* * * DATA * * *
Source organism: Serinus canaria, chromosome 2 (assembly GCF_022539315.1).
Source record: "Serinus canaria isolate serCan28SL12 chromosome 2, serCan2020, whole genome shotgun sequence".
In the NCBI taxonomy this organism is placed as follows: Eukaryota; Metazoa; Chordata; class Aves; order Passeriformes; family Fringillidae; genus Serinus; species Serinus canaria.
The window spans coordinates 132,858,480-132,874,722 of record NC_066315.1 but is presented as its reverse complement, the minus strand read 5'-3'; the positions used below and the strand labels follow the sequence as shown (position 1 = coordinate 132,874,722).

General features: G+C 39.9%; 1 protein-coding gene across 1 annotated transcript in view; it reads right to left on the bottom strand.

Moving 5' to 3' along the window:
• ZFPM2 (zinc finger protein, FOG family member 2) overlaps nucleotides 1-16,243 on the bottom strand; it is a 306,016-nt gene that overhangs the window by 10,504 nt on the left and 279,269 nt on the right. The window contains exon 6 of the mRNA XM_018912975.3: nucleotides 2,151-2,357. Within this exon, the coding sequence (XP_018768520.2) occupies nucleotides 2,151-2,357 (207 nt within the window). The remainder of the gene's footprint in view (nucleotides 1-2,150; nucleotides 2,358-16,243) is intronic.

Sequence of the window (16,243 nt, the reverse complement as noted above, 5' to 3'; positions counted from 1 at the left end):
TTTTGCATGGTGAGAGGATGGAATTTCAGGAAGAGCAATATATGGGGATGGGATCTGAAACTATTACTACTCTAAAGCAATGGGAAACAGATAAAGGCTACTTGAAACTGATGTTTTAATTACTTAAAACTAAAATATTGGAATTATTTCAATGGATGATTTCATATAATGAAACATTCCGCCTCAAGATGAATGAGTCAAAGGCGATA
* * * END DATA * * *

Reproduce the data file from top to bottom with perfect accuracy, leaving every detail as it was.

Source organism: Serinus canaria, chromosome 2 (assembly GCF_022539315.1).
Source record: "Serinus canaria isolate serCan28SL12 chromosome 2, serCan2020, whole genome shotgun sequence".
In the NCBI taxonomy this organism is placed as follows: Eukaryota; Metazoa; Chordata; class Aves; order Passeriformes; family Fringillidae; genus Serinus; species Serinus canaria.
The window spans coordinates 132,858,480-132,874,722 of record NC_066315.1 but is presented as its reverse complement, the minus strand read 5'-3'; the positions used below and the strand labels follow the sequence as shown (position 1 = coordinate 132,874,722).

General features: G+C 39.9%; 1 protein-coding gene across 1 annotated transcript in view; it reads right to left on the bottom strand.

Moving 5' to 3' along the window:
• ZFPM2 (zinc finger protein, FOG family member 2) overlaps nucleotides 1-16,243 on the bottom strand; it is a 306,016-nt gene that overhangs the window by 10,504 nt on the left and 279,269 nt on the right. The window contains exon 6 of the mRNA XM_018912975.3: nucleotides 2,151-2,357. Within this exon, the coding sequence (XP_018768520.2) occupies nucleotides 2,151-2,357 (207 nt within the window). The remainder of the gene's footprint in view (nucleotides 1-2,150; nucleotides 2,358-16,243) is intronic.

Sequence of the window (16,243 nt, the reverse complement as noted above, 5' to 3'; positions counted from 1 at the left end):
TTTTGCATGGTGAGAGGATGGAATTTCAGGAAGAGCAATATATGGGGATGGGATCTGAAACTATTACTACTCTAAAGCAATGGGAAACAGATAAAGGCTACTTGAAACTGATGTTTTAATTACTTAAAACTAAAATATTGGAATTATTTCAATGGATGATTTCATATAATGAAACATTCCGCCTCAAGATGAATGAGTCAAAGGCGATA